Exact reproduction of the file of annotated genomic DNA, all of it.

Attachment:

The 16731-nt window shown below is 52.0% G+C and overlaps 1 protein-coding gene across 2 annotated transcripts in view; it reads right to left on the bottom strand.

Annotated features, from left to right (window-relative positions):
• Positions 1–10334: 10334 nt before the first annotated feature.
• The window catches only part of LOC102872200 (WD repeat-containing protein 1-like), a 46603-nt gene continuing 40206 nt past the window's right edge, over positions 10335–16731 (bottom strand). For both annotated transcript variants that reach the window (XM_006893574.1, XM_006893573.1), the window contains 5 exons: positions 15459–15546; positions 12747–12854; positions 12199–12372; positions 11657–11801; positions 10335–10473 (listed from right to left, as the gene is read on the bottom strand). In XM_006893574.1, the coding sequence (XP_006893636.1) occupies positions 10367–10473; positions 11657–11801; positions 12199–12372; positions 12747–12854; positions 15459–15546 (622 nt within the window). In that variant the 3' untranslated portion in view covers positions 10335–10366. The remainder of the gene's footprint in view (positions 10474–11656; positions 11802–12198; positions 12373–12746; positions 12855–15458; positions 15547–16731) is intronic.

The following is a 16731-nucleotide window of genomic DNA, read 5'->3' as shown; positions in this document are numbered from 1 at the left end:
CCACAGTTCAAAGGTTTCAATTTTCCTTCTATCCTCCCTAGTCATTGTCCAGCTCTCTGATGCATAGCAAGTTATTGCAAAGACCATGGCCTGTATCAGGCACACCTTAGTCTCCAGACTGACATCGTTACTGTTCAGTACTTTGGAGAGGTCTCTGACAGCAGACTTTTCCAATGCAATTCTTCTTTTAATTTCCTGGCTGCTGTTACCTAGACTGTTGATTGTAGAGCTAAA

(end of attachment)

The 16731-nt window shown below is 52.0% G+C and overlaps 1 protein-coding gene across 2 annotated transcripts in view; it reads right to left on the bottom strand.

Annotated features, from left to right (window-relative positions):
• Positions 1–10334: 10334 nt before the first annotated feature.
• The window catches only part of LOC102872200 (WD repeat-containing protein 1-like), a 46603-nt gene continuing 40206 nt past the window's right edge, over positions 10335–16731 (bottom strand). For both annotated transcript variants that reach the window (XM_006893574.1, XM_006893573.1), the window contains 5 exons: positions 15459–15546; positions 12747–12854; positions 12199–12372; positions 11657–11801; positions 10335–10473 (listed from right to left, as the gene is read on the bottom strand). In XM_006893574.1, the coding sequence (XP_006893636.1) occupies positions 10367–10473; positions 11657–11801; positions 12199–12372; positions 12747–12854; positions 15459–15546 (622 nt within the window). In that variant the 3' untranslated portion in view covers positions 10335–10366. The remainder of the gene's footprint in view (positions 10474–11656; positions 11802–12198; positions 12373–12746; positions 12855–15458; positions 15547–16731) is intronic.

The following is a 16731-nucleotide window of genomic DNA, read 5'->3' as shown; positions in this document are numbered from 1 at the left end:
CCACAGTTCAAAGGTTTCAATTTTCCTTCTATCCTCCCTAGTCATTGTCCAGCTCTCTGATGCATAGCAAGTTATTGCAAAGACCATGGCCTGTATCAGGCACACCTTAGTCTCCAGACTGACATCGTTACTGTTCAGTACTTTGGAGAGGTCTCTGACAGCAGACTTTTCCAATGCAATTCTTCTTTTAATTTCCTGGCTGCTGTTACCTAGACTGTTGATTGTAGAGCTAAA